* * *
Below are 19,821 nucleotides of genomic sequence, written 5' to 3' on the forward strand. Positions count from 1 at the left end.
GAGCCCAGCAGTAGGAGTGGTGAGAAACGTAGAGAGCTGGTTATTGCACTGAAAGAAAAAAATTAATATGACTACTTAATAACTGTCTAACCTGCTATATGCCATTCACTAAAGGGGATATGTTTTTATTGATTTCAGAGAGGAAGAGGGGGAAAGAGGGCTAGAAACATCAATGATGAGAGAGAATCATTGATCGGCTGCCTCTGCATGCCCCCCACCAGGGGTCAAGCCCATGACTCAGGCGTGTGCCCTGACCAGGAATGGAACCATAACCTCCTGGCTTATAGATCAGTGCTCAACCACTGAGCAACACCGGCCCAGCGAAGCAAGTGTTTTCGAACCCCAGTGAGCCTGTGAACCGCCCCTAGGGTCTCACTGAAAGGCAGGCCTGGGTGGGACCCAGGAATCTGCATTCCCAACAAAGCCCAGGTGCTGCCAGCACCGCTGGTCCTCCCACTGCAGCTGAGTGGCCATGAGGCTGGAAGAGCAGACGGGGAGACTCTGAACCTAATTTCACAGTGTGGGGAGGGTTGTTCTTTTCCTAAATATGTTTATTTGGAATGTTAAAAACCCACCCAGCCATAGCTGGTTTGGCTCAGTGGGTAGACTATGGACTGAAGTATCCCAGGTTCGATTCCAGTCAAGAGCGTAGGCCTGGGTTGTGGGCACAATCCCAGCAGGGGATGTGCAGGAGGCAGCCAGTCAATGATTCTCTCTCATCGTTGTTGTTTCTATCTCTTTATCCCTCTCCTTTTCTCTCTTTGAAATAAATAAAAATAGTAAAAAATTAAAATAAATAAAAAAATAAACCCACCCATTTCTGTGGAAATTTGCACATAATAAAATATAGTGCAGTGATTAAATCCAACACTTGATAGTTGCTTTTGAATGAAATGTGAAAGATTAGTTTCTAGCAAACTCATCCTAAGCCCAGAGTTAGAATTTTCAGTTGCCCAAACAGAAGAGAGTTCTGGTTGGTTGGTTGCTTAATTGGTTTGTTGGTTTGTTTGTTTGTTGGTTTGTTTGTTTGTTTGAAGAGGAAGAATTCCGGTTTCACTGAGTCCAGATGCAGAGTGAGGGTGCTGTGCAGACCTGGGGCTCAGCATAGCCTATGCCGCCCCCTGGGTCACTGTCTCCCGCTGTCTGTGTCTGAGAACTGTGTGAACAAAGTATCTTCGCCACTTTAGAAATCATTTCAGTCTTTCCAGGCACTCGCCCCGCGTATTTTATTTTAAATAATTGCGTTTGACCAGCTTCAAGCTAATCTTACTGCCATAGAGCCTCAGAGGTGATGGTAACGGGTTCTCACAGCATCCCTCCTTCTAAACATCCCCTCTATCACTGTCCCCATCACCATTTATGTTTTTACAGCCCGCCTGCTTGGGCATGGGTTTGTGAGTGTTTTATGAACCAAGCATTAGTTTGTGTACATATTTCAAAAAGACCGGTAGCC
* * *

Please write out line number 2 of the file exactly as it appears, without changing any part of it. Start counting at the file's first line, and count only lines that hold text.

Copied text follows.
GAGCCCAGCAGTAGGAGTGGTGAGAAACGTAGAGAGCTGGTTATTGCACTGAAAGAAAAAAATTAATATGACTACTTAATAACTGTCTAACCTGCTATATGCCATTCACTAAAGGGGATATGTTTTTATTGATTTCAGAGAGGAAGAGGGGGAAAGAGGGCTAGAAACATCAATGATGAGAGAGAATCATTGATCGGCTGCCTCTGCATGCCCCCCACCAGGGGTCAAGCCCATGACTCAGGCGTGTGCCCTGACCAGGAATGGAACCATAACCTCCTGGCTTATAGATCAGTGCTCAACCACTGAGCAACACCGGCCCAGCGAAGCAAGTGTTTTCGAACCCCAGTGAGCCTGTGAACCGCCCCTAGGGTCTCACTGAAAGGCAGGCCTGGGTGGGACCCAGGAATCTGCATTCCCAACAAAGCCCAGGTGCTGCCAGCACCGCTGGTCCTCCCACTGCAGCTGAGTGGCCATGAGGCTGGAAGAGCAGACGGGGAGACTCTGAACCTAATTTCACAGTGTGGGGAGGGTTGTTCTTTTCCTAAATATGTTTATTTGGAATGTTAAAAACCCACCCAGCCATAGCTGGTTTGGCTCAGTGGGTAGACTATGGACTGAAGTATCCCAGGTTCGATTCCAGTCAAGAGCGTAGGCCTGGGTTGTGGGCACAATCCCAGCAGGGGATGTGCAGGAGGCAGCCAGTCAATGATTCTCTCTCATCGTTGTTGTTTCTATCTCTTTATCCCTCTCCTTTTCTCTCTTTGAAATAAATAAAAATAGTAAAAAATTAAAATAAATAAAAAAATAAACCCACCCATTTCTGTGGAAATTTGCACATAATAAAATATAGTGCAGTGATTAAATCCAACACTTGATAGTTGCTTTTGAATGAAATGTGAAAGATTAGTTTCTAGCAAACTCATCCTAAGCCCAGAGTTAGAATTTTCAGTTGCCCAAACAGAAGAGAGTTCTGGTTGGTTGGTTGCTTAATTGGTTTGTTGGTTTGTTTGTTTGTTGGTTTGTTTGTTTGTTTGAAGAGGAAGAATTCCGGTTTCACTGAGTCCAGATGCAGAGTGAGGGTGCTGTGCAGACCTGGGGCTCAGCATAGCCTATGCCGCCCCCTGGGTCACTGTCTCCCGCTGTCTGTGTCTGAGAACTGTGTGAACAAAGTATCTTCGCCACTTTAGAAATCATTTCAGTCTTTCCAGGCACTCGCCCCGCGTATTTTATTTTAAATAATTGCGTTTGACCAGCTTCAAGCTAATCTTACTGCCATAGAGCCTCAGAGGTGATGGTAACGGGTTCTCACAGCATCCCTCCTTCTAAACATCCCCTCTATCACTGTCCCCATCACCATTTATGTTTTTACAGCCCGCCTGCTTGGGCATGGGTTTGTGAGTGTTTTATGAACCAAGCATTAGTTTGTGTACATATTTCAAAAAGACCGGTAGCC